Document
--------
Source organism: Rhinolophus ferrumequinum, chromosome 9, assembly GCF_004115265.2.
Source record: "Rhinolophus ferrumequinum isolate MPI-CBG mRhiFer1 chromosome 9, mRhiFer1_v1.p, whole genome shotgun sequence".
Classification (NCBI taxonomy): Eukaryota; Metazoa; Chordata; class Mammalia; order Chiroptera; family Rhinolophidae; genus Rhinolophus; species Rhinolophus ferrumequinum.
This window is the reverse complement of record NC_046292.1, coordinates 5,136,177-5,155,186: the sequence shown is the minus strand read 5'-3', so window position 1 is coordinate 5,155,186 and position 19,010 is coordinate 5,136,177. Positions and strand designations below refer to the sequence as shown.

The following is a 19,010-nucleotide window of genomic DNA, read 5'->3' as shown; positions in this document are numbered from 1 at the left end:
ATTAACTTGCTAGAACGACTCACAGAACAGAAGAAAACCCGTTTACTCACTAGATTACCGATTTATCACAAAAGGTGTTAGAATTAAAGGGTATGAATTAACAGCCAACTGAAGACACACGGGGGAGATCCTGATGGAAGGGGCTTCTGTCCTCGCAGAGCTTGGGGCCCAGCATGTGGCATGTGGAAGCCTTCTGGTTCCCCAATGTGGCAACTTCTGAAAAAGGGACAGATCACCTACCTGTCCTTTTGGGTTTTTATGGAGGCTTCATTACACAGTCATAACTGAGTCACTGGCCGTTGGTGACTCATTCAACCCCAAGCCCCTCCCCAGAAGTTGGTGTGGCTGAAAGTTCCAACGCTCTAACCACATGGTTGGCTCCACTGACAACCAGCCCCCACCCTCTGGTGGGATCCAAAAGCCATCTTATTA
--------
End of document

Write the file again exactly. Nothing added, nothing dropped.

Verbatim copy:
Source organism: Rhinolophus ferrumequinum, chromosome 9, assembly GCF_004115265.2.
Source record: "Rhinolophus ferrumequinum isolate MPI-CBG mRhiFer1 chromosome 9, mRhiFer1_v1.p, whole genome shotgun sequence".
Classification (NCBI taxonomy): Eukaryota; Metazoa; Chordata; class Mammalia; order Chiroptera; family Rhinolophidae; genus Rhinolophus; species Rhinolophus ferrumequinum.
This window is the reverse complement of record NC_046292.1, coordinates 5,136,177-5,155,186: the sequence shown is the minus strand read 5'-3', so window position 1 is coordinate 5,155,186 and position 19,010 is coordinate 5,136,177. Positions and strand designations below refer to the sequence as shown.

The following is a 19,010-nucleotide window of genomic DNA, read 5'->3' as shown; positions in this document are numbered from 1 at the left end:
ATTAACTTGCTAGAACGACTCACAGAACAGAAGAAAACCCGTTTACTCACTAGATTACCGATTTATCACAAAAGGTGTTAGAATTAAAGGGTATGAATTAACAGCCAACTGAAGACACACGGGGGAGATCCTGATGGAAGGGGCTTCTGTCCTCGCAGAGCTTGGGGCCCAGCATGTGGCATGTGGAAGCCTTCTGGTTCCCCAATGTGGCAACTTCTGAAAAAGGGACAGATCACCTACCTGTCCTTTTGGGTTTTTATGGAGGCTTCATTACACAGTCATAACTGAGTCACTGGCCGTTGGTGACTCATTCAACCCCAAGCCCCTCCCCAGAAGTTGGTGTGGCTGAAAGTTCCAACGCTCTAACCACATGGTTGGCTCCACTGACAACCAGCCCCCACCCTCTGGTGGGATCCAAAAGCCATCTTATTA